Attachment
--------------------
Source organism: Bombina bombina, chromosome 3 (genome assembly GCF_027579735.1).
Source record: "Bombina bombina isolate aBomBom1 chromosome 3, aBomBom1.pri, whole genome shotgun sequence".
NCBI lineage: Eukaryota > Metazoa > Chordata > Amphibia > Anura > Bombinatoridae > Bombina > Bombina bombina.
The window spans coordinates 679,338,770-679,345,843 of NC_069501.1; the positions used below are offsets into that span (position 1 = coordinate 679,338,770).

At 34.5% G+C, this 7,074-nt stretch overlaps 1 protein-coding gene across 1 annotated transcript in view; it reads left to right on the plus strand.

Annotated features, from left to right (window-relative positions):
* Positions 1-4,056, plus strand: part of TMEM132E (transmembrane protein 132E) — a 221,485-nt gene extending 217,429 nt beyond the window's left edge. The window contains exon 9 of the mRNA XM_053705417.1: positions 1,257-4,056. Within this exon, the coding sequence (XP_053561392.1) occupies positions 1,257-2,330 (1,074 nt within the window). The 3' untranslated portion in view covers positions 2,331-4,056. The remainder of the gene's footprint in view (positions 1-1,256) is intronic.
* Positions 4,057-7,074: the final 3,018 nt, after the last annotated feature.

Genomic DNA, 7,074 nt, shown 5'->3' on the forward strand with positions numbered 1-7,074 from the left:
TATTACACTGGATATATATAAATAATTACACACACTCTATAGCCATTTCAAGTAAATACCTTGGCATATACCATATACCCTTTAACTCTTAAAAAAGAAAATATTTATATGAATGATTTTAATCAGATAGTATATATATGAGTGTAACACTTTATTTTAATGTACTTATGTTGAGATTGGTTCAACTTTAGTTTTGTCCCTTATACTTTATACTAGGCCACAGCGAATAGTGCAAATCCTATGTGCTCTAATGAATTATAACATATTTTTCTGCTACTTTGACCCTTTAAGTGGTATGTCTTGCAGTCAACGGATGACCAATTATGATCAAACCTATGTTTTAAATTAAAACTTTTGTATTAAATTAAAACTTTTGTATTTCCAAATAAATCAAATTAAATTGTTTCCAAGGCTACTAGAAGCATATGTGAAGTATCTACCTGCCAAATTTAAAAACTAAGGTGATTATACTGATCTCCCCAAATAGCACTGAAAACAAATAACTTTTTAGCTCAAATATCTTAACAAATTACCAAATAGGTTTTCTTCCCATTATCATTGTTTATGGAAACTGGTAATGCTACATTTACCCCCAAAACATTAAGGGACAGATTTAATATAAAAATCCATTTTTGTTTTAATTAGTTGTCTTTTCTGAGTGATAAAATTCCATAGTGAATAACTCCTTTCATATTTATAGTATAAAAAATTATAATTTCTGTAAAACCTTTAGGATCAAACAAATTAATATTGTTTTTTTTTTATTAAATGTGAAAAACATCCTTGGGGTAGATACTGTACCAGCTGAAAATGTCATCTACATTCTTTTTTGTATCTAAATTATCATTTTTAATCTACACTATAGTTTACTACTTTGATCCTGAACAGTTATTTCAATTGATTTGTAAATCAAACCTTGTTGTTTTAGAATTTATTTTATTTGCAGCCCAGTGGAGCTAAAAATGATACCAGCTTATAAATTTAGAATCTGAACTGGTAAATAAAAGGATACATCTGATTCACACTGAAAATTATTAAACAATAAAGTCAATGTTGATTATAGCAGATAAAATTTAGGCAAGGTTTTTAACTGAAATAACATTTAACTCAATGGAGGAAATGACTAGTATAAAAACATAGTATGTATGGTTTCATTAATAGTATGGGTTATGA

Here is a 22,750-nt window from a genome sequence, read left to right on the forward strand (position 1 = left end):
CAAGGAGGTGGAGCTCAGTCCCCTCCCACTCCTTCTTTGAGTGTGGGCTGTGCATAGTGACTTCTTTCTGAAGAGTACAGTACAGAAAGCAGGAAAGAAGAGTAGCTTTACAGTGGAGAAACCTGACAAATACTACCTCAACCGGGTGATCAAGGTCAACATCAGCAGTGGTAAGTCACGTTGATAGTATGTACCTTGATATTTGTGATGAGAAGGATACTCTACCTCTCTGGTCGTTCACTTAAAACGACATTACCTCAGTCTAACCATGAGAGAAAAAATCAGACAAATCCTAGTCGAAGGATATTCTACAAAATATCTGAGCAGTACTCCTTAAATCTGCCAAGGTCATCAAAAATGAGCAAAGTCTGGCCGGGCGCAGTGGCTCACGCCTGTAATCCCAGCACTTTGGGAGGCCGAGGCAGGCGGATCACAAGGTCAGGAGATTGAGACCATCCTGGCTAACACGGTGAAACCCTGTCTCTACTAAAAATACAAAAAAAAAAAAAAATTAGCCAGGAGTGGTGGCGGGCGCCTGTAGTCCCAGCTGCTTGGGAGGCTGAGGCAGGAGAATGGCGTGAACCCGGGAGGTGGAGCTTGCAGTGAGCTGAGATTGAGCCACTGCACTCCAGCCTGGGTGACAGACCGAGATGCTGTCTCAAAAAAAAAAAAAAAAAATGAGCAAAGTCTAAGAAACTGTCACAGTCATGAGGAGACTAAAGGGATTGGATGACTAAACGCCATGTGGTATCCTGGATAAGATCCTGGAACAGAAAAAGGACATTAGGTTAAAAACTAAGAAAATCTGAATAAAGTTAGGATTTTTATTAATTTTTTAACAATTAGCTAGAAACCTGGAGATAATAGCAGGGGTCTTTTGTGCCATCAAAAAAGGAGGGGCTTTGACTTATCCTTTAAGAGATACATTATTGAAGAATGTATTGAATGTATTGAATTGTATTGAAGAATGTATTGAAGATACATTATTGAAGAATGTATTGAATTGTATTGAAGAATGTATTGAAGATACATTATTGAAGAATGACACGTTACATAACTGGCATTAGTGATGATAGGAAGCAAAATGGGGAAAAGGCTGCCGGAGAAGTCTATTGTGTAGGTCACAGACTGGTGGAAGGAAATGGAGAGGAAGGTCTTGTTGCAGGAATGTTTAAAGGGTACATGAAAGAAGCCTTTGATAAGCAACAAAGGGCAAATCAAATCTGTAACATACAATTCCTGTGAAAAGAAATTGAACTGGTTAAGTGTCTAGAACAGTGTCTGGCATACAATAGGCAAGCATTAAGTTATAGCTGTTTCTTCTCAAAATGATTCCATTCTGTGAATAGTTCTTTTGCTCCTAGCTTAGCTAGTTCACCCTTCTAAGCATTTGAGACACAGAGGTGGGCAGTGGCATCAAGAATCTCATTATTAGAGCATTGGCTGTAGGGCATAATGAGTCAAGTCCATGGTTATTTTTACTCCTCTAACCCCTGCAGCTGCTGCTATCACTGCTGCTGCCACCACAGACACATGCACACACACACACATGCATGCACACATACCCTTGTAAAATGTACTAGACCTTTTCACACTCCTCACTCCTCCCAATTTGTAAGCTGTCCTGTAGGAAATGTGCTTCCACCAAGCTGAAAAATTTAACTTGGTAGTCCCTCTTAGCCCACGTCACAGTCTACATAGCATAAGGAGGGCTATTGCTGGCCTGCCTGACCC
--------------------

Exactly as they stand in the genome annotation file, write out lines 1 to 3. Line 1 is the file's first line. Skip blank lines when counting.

Source organism: Bombina bombina, chromosome 3 (genome assembly GCF_027579735.1).
Source record: "Bombina bombina isolate aBomBom1 chromosome 3, aBomBom1.pri, whole genome shotgun sequence".
NCBI lineage: Eukaryota > Metazoa > Chordata > Amphibia > Anura > Bombinatoridae > Bombina > Bombina bombina.